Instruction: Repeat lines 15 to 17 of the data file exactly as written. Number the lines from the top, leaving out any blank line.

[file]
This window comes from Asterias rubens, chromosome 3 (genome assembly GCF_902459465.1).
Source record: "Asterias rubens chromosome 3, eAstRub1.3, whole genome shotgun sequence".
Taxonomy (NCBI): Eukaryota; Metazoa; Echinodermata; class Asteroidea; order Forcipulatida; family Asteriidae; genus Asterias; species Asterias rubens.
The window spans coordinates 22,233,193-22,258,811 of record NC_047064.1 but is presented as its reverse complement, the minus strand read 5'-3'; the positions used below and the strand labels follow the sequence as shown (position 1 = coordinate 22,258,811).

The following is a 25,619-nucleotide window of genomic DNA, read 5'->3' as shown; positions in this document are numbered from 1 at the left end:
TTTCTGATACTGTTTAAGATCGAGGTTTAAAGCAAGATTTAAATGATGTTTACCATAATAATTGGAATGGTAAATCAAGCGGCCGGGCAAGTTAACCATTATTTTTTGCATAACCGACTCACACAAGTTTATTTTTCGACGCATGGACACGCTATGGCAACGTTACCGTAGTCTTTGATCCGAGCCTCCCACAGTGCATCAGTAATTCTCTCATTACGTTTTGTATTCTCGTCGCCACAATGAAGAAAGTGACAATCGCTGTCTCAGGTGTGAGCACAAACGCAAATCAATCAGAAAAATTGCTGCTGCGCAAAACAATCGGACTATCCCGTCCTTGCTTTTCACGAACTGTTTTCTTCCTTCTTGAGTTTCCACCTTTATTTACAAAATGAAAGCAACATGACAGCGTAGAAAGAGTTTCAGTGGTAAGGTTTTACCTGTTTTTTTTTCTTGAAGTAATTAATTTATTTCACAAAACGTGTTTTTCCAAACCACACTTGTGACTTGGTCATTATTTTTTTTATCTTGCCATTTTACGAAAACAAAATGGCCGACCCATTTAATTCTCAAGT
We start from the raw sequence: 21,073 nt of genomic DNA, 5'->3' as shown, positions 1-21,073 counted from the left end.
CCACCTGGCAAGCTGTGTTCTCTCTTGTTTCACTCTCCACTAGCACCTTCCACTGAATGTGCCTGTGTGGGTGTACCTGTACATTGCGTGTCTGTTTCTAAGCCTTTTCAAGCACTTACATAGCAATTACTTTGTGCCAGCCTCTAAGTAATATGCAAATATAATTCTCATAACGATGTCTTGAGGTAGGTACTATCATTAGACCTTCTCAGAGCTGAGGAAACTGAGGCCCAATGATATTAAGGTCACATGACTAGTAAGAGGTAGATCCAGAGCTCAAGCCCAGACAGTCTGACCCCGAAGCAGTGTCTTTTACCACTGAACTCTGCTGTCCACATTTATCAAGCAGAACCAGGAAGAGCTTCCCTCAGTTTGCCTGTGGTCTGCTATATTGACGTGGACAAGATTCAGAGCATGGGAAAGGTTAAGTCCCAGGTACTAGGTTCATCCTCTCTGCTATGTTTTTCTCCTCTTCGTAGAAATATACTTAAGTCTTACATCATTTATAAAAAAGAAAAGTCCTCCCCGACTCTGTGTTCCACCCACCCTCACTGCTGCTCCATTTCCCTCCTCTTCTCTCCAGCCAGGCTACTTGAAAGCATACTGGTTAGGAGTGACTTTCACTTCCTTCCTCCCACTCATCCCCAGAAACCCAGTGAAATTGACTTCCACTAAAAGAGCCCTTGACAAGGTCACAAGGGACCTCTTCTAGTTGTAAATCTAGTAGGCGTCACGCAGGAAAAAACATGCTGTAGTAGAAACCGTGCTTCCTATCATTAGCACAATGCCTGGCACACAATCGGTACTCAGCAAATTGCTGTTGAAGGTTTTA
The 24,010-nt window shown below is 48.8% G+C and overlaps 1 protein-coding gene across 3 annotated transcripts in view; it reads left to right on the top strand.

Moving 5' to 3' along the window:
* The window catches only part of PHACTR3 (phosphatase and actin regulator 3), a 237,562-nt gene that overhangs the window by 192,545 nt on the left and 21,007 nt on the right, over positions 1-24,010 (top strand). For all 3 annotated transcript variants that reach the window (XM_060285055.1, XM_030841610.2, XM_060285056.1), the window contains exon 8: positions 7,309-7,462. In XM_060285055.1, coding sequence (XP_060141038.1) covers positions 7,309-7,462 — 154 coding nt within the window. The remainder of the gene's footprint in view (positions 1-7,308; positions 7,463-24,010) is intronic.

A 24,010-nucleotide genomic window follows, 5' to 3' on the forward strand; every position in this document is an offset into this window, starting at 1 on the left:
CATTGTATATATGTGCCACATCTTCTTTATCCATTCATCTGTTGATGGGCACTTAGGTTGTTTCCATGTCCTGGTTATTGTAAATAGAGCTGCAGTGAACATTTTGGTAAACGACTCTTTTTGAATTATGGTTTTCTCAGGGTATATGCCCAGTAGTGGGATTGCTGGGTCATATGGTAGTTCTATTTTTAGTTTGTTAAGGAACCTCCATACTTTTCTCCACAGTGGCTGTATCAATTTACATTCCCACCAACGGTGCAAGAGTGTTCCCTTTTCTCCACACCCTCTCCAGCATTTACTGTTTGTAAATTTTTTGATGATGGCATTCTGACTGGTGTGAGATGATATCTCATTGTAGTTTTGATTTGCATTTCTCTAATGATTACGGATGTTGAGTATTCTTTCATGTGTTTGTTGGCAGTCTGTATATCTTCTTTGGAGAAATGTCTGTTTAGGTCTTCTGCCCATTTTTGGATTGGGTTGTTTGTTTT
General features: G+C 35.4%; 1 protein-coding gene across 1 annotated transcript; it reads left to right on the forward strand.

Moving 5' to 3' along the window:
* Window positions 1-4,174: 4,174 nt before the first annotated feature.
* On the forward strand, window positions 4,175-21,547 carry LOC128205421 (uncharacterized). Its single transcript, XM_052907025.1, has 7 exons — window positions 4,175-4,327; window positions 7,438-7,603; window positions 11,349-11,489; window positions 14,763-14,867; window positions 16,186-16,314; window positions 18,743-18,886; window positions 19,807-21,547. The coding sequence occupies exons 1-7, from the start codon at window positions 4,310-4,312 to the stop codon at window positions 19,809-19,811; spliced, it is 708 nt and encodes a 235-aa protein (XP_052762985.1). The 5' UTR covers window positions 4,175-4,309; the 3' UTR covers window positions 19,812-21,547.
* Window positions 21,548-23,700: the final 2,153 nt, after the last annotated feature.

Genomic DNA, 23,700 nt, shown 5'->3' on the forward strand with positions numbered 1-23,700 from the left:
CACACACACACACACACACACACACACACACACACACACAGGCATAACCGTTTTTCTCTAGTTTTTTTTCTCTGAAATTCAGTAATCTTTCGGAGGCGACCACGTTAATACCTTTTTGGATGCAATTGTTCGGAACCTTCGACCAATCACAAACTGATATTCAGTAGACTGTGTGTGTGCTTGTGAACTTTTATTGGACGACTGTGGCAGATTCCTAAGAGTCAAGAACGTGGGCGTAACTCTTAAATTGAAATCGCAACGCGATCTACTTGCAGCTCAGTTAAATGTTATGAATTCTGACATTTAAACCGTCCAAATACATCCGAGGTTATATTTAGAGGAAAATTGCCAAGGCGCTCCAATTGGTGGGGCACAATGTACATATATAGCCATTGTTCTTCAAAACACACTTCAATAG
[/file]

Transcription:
Moving 5' to 3' along the window:
* Window positions 1-4,174: 4,174 nt before the first annotated feature.
* On the forward strand, window positions 4,175-21,547 carry LOC128205421 (uncharacterized). Its single transcript, XM_052907025.1, has 7 exons — window positions 4,175-4,327; window positions 7,438-7,603; window positions 11,349-11,489; window positions 14,763-14,867; window positions 16,186-16,314; window positions 18,743-18,886; window positions 19,807-21,547. The coding sequence occupies exons 1-7, from the start codon at window positions 4,310-4,312 to the stop codon at window positions 19,809-19,811; spliced, it is 708 nt and encodes a 235-aa protein (XP_052762985.1). The 5' UTR covers window positions 4,175-4,309; the 3' UTR covers window positions 19,812-21,547.